Monetary history and American history not often on same page
- Published: Oct 7, 2014, 4 AM
Recently a reader asked me why standard history books on the 1861 to 1865 Civil War do not say much about coins, tokens and paper money issued during the conflict — especially as money of that era was incredibly diverse.
The reason is that monetary and financial history seem to be one specialty and general American history something else.
You can consult a hundred books on the Civil War without finding a mention of encased postage stamps, fractional currency, copper tokens, or paper scrip, also without a hint that ordinary postage stamps were declared by the Treasury Department to be legal tender for certain transactions, and without mentioning that by the second week of July of 1862 all federal coins had disappeared from circulation!
It is lamentable that American history is not of importance to much of the population. I recently read that a survey showed that only 36 percent of high school graduates could list the three branches of government — executive, legislative, and judicial.
In the numismatic community, only a small percentage of collectors care about the history of coins they own. See if you know the answer to these questions:
(1)?Why weren’t all 1921 silver dollars of the Peace design?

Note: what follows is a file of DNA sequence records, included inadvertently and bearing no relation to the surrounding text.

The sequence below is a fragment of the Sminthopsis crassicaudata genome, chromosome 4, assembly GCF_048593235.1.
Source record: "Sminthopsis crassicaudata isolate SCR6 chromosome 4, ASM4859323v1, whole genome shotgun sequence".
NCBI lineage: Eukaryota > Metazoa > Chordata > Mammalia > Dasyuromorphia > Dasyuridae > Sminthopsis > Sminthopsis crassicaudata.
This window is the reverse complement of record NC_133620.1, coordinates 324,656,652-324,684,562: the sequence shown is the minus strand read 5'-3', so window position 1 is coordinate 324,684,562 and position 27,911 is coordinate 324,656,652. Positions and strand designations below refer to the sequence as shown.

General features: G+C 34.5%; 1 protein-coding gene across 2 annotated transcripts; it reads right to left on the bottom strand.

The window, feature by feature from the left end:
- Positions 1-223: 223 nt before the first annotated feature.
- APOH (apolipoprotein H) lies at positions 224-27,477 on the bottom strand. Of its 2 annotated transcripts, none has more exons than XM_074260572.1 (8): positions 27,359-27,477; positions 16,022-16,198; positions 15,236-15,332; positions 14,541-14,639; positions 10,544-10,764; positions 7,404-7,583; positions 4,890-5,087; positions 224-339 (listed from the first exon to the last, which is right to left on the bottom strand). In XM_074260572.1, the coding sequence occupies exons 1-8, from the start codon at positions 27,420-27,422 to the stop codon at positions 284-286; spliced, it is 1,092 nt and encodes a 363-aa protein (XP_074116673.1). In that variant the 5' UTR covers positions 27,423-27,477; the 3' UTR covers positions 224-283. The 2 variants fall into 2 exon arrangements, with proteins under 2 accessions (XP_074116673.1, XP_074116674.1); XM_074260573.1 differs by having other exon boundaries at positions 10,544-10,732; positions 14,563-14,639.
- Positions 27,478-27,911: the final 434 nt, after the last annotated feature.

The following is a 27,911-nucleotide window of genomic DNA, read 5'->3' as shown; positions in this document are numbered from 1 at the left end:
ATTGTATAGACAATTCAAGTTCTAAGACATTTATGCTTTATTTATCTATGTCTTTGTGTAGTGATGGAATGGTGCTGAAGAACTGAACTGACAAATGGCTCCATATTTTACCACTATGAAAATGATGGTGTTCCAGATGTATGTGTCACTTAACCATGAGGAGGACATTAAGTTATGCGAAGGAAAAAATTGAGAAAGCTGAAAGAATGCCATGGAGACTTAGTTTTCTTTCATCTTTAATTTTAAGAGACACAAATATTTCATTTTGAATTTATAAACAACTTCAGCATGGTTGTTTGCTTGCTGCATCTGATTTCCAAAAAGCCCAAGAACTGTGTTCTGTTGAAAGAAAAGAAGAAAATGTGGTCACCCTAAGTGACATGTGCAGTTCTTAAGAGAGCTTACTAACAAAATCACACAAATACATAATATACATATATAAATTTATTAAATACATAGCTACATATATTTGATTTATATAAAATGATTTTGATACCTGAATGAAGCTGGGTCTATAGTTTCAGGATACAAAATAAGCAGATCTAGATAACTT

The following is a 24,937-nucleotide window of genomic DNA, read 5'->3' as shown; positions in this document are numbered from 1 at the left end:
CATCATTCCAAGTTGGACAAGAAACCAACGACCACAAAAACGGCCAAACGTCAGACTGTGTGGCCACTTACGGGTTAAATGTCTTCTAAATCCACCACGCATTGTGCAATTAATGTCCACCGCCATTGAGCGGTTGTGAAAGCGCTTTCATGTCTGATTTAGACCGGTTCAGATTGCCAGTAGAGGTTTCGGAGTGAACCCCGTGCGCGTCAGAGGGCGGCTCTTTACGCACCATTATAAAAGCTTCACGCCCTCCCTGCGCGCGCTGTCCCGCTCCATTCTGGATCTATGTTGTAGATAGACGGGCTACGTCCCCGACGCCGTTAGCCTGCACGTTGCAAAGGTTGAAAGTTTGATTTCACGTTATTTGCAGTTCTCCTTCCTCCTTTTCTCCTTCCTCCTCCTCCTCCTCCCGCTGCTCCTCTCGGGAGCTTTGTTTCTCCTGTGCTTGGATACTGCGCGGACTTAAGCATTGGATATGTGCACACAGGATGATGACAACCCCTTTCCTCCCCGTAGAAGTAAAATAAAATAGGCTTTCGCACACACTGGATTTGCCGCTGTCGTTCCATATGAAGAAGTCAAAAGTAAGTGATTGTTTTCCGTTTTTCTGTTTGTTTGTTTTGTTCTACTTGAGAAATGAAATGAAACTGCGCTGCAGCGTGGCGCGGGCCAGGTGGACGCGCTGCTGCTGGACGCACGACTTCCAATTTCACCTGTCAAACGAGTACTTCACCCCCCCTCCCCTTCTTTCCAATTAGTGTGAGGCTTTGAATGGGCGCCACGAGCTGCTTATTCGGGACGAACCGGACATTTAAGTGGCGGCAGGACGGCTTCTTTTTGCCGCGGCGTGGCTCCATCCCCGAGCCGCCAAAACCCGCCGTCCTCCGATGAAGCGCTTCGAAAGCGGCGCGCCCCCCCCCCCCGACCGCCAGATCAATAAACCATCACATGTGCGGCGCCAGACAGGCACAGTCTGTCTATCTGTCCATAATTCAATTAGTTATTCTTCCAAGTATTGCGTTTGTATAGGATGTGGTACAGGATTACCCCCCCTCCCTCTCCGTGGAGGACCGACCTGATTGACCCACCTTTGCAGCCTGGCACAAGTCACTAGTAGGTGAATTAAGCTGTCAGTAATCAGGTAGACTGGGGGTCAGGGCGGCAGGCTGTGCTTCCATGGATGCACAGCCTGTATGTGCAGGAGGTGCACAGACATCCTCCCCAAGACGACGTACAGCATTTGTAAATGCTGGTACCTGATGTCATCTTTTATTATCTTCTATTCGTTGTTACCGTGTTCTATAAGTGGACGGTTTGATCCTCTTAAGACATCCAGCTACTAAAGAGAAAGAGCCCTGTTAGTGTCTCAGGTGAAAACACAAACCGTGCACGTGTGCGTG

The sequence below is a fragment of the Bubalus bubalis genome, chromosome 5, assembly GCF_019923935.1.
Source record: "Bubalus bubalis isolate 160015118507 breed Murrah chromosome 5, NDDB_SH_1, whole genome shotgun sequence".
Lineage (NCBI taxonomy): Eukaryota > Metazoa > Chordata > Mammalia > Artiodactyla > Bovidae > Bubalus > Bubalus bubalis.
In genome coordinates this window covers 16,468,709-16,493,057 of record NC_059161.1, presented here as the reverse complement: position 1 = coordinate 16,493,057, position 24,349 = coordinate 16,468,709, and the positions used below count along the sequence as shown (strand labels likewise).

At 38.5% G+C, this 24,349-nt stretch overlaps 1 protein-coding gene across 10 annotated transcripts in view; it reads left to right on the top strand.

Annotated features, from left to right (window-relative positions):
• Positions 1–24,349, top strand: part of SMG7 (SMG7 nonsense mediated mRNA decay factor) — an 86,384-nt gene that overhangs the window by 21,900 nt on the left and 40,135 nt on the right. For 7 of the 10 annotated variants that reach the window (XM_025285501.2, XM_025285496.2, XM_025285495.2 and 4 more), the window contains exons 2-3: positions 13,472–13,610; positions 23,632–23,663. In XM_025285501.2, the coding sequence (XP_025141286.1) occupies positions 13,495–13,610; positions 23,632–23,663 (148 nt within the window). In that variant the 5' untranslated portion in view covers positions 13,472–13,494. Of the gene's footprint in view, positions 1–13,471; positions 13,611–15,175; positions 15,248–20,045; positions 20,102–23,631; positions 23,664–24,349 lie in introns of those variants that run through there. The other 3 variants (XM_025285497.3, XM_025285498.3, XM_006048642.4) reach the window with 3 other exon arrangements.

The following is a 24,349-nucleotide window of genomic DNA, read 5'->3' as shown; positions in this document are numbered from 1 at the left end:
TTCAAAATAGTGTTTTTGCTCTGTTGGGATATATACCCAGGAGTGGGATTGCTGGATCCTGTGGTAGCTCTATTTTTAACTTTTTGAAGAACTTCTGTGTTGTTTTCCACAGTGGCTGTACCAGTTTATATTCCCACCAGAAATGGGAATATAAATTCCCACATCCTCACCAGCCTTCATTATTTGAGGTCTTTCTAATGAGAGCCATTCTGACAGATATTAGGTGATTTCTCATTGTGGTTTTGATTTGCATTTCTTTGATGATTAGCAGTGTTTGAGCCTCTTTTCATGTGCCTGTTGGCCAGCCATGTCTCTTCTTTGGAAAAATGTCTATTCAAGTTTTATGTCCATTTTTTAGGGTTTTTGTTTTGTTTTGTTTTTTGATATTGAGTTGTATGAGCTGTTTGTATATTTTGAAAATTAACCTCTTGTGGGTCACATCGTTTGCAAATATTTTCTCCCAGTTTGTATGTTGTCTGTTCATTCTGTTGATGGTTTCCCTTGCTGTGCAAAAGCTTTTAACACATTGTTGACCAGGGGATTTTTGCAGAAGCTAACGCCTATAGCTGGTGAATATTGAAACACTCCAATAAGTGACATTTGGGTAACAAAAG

(2)?Why in August of 1909 did the Treasury Department suddenly cancel the production of Lincoln cents with V.D.B. on the reverse?
(3)?Why is Sylvester S. Crosby important in American numismatics?
(4)?Why today are some gem Mint State coins worth fractions of the value they commanded in 1989?
(5)?Why were copper-nickel 5-cent coins introduced in 1866 when we already had half dimes?
(6)?Why does the popular coin grading system stop at 70, not 100?
(7)?Why in 1883 did the San Francisco Mint strike exactly $1 million face value in coins for Hawaii?
(8)?Why during World War II did the Treasury issue paper money of regular design but imprinted HAWAII?
(9)?As 1922 “Plain” cents are simply poorly struck 1922-D Lincoln cents with the Mint mark not visible, why are they so valuable?
(10)?Why are gem 1881-CC Morgan dollars, of which 296,000 were minted, valued at less than $1,000 in Mint State 65 grade, while 1886-O dollars, with a mintage of 10.71 million, are valued at more than $175,000 each?
Next week I’ll give the answers.
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